Excellent, thanks both for the suggestions. I'd like to continue hosting it 
myself if for no other reason than I want to learn how to manage some of the 
hardware, software and operating systems that I otherwise don't get much 
exposure to. I'm treating this as a learning experience.

I like the idea of the file_get_contents() as it sounds easier to implement, 
but, again, I'm using this as a learning experience so maybe I'll try and parse 
out the log files as you suggest.

Again, many thanks!

---------- Original Message ----------
From: "Michael A. Peters" <mpet...@mac.com>
To: Yannick Mortier <mvmort...@googlemail.com>
Cc: JD <danceintherai...@netzero.com>, php-general@lists.php.net
Subject: Re: [PHP] PHP bandwidth control
Date: Mon, 06 Apr 2009 06:03:12 -0700

Yannick Mortier wrote:
> 2009/4/6 JD <danceintherai...@netzero.com>:
>> Hello,
>> I am relatively new to PHP and am trying to make a video/image sharing site 
>> for my family to upload and share family videos and pictures. My concern is 
>> that because I'm hosting this site at my house, I will quickly exceed my 
>> bandwidth limitations each month if all the family members I think will use 
>> the site do actually end up using it. What I'd like to do is set up each 
>> family member with their own login and track how much bandwidth they use and 
>> cap it after a certain amount. The login stuff is easy and I have that 
>> figured out, but I haven't been able to figure out a good way to track the 
>> bandwidth used by each user that logs in. Is there a good way to do this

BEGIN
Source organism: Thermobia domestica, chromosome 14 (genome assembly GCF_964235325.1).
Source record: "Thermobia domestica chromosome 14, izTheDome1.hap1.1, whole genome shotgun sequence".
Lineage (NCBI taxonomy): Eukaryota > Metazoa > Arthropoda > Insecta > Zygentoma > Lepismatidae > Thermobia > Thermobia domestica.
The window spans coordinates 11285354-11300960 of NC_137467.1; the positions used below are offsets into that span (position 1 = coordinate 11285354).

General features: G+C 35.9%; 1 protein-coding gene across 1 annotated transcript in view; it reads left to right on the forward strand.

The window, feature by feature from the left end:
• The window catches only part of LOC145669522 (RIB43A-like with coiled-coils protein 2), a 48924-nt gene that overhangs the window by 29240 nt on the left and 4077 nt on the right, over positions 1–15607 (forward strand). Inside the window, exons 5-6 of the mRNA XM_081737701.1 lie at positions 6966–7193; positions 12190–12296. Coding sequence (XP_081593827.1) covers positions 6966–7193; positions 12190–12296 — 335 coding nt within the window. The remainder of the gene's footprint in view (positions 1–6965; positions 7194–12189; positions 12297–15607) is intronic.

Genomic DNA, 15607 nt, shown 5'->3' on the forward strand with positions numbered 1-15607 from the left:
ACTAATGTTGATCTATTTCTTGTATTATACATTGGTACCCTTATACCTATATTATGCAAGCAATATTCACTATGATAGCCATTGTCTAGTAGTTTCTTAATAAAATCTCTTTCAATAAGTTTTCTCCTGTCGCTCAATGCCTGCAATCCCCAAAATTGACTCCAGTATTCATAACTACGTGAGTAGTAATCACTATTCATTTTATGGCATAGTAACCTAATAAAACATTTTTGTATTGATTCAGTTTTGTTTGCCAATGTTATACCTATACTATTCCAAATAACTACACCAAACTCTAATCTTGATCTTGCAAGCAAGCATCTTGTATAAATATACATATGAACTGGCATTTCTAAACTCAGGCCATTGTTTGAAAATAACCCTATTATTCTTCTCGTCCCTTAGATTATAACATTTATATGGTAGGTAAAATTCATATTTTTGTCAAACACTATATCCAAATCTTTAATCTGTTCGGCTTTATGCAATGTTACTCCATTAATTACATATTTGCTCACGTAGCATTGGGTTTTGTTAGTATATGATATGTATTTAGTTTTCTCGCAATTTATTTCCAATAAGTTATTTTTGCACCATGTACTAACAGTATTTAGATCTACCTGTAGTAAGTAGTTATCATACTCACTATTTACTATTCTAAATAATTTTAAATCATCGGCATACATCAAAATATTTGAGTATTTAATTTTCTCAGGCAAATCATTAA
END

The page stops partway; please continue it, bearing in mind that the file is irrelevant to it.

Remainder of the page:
>> with PHP?
>> Thanks,
>> Dave
>> ____________________________________________________________
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> I guess there are multiple ways to engage this problem. It depends how
> "deep" you want to log the traffic. If you just want to count the
> traffic of each image, video etc you could just wrap up each image and
> video to go through php first with file_get_contents() (look in the
> php manual there are some examples how to work with this), count how
> many bytes of data will be sent out and log this in a database or
> however you want to do this.
> If the bandwith limit is exceeded you don't deliver the image anymore
> and display an error message instead.
> If you want to catch all traffic you must parse the log files from you
> webserver. To do this you could save the IP with which the login of
> the user was performed and connect all traffic that was done by that
> IP to the User. If the traffic limit is exceeded you display an error
> message.
> I guess for some family-internal sharing the first approach should be
> good enough. Just make sure you take some bandwith for the html pages
> into your calculations.

My suggestion would be to do it on a real server and avoid any and all 
ISP restrictions, present and future.

Don't register your domain with your host though, I found it to be a 
real PITA to switch hosts when you use them as your registrar, getting 
them to relinquish control of the domain can be a PITA.

Instead register with someone like godaddy that lets you specify the 
nameservers and host elsewhere. Then if you feel like you need to move 
it to a different host, your current host can't be jerks about it.

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